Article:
from Volume 5: Wild Mercury
by Doug Anderson
What do I remember of the real you?
Waking in a featherbed in Hickman, Kentucky,
meeting a young woman who was related
but I don’t know how?
My uncle saying, “He died alone,”
remembering dirt floor days and mules.
And that photo of my great grandfather
who died of TB after serving in the Civil War
(can’t remember which side, and Kentucky
split down the middle in the war).
The foundation of the two room house
my mother grew up in, the rust stain
of the old woodstove on the floor.
These images, stored in their little
memory palace, will I replay them
when I die? So I spit into a tube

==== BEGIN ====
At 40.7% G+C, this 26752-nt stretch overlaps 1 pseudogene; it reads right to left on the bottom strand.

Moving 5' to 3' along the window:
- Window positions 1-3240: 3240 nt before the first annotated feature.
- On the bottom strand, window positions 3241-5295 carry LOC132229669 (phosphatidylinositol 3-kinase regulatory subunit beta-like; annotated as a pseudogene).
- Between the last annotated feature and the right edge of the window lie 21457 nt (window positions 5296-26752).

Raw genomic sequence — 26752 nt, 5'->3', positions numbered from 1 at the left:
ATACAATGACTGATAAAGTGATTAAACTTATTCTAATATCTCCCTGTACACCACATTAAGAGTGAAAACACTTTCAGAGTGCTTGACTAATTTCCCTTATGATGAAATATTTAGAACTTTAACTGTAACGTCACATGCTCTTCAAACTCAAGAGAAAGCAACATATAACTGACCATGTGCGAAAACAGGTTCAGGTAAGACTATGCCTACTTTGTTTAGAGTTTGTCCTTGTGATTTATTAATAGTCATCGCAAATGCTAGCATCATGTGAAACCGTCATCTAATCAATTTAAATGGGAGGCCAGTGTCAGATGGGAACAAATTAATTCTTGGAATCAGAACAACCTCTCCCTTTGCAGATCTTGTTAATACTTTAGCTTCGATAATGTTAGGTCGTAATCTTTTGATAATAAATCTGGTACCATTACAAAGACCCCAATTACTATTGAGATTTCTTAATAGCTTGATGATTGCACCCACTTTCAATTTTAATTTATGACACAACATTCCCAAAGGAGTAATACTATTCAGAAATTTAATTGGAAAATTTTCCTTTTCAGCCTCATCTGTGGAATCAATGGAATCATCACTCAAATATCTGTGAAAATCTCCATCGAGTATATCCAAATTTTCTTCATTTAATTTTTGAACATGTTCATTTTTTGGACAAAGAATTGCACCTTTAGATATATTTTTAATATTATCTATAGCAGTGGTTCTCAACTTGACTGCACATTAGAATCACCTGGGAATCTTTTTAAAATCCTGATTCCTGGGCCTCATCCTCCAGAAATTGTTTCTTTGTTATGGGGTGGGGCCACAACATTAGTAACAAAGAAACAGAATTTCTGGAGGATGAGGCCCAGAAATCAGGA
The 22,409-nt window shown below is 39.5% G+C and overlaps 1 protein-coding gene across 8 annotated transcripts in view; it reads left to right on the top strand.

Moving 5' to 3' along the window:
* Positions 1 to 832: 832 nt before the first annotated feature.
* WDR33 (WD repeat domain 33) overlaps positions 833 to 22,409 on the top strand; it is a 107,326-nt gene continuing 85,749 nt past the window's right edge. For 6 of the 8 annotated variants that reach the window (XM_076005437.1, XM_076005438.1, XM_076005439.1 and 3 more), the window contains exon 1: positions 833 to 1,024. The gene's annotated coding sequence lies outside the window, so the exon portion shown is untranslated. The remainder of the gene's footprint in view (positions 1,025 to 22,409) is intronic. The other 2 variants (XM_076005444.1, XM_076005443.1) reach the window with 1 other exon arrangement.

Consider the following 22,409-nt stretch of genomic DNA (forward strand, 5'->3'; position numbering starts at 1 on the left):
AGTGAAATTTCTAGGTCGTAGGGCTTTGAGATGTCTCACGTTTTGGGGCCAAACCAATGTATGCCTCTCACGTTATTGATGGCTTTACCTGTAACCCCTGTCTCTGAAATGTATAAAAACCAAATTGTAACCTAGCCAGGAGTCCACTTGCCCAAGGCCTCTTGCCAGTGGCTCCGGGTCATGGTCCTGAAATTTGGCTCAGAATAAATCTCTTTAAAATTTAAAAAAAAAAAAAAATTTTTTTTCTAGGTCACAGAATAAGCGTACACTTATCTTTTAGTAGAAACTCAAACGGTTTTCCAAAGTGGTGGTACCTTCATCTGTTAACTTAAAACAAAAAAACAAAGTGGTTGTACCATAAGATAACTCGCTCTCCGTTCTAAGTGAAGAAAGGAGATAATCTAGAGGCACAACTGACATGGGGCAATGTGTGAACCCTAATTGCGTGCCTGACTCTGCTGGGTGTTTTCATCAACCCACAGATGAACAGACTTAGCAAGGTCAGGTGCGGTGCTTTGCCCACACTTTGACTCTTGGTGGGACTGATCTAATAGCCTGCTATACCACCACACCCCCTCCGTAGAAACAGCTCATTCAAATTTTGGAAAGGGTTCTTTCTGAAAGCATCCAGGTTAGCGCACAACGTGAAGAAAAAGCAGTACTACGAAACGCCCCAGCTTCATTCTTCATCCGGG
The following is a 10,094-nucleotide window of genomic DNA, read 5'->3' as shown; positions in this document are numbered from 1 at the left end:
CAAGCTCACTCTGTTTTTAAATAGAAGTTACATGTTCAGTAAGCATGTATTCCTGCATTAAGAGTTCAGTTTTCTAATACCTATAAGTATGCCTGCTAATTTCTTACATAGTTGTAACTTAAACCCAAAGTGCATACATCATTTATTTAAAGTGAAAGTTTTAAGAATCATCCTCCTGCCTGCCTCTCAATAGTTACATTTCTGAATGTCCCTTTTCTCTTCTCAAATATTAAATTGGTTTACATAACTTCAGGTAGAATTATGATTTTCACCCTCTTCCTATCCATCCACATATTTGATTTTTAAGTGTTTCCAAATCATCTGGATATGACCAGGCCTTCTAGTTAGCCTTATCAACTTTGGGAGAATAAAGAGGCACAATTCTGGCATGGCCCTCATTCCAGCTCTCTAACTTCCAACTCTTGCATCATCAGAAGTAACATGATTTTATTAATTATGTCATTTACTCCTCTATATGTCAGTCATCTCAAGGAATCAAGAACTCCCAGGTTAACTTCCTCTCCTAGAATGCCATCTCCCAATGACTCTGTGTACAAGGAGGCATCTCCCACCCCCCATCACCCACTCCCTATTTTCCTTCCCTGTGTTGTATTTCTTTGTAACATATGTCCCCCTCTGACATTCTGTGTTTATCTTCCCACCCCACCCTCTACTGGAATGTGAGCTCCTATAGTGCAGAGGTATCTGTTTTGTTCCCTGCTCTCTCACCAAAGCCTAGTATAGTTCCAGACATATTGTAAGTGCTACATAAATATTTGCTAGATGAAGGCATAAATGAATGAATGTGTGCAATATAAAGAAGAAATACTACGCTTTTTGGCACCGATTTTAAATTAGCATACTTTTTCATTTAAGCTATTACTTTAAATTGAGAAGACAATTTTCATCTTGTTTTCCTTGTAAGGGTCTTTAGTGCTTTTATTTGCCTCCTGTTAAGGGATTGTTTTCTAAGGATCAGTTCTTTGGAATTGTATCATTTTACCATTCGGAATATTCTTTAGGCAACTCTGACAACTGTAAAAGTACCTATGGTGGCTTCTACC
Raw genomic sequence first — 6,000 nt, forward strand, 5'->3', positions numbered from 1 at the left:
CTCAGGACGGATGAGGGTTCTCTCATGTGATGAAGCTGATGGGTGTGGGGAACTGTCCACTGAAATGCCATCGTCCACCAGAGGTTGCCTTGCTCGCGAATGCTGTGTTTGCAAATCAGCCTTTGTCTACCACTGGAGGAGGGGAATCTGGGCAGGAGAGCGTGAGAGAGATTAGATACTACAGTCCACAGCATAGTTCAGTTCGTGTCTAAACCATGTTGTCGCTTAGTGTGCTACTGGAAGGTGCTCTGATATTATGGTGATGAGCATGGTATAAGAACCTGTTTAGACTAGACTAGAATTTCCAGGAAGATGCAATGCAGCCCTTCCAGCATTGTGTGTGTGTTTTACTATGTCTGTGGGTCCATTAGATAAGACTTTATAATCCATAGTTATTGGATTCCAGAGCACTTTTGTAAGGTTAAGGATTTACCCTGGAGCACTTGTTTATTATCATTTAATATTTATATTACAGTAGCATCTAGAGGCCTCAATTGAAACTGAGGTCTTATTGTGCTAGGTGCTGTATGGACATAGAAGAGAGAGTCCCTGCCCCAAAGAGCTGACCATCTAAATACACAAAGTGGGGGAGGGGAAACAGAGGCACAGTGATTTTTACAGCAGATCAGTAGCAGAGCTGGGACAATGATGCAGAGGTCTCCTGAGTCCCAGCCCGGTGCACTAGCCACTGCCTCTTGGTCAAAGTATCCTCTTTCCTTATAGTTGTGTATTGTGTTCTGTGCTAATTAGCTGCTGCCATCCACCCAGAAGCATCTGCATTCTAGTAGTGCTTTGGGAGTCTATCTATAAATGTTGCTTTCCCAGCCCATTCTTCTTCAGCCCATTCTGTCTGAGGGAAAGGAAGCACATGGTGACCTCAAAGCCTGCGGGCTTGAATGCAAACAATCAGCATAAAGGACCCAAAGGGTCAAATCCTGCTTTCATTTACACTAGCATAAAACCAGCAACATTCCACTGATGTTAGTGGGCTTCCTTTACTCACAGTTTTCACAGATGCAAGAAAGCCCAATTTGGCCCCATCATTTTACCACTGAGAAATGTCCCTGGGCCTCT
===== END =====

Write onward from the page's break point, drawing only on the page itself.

and sent it back, hoping I’d get inside
it all and tunnel back inside them,
looking out at what they might have seen,
smelled, touched, tasted heard?
From this I get a whiff of mulch and silage,
of an unbathed grandfather
coming home from the mines
black as the blacks who lived down the hill,
hand bathing in a wash tub to become
white again. Or my mother, as a girl,
her dark walk to the outhouse on
a moonless night, clutching whatever it was
they used: corncobs I’m told.
Or an attic full of my father’s things,
abandoned in divorce.
Doug has several more poems in Volume 5, available for purchase in our bookstore.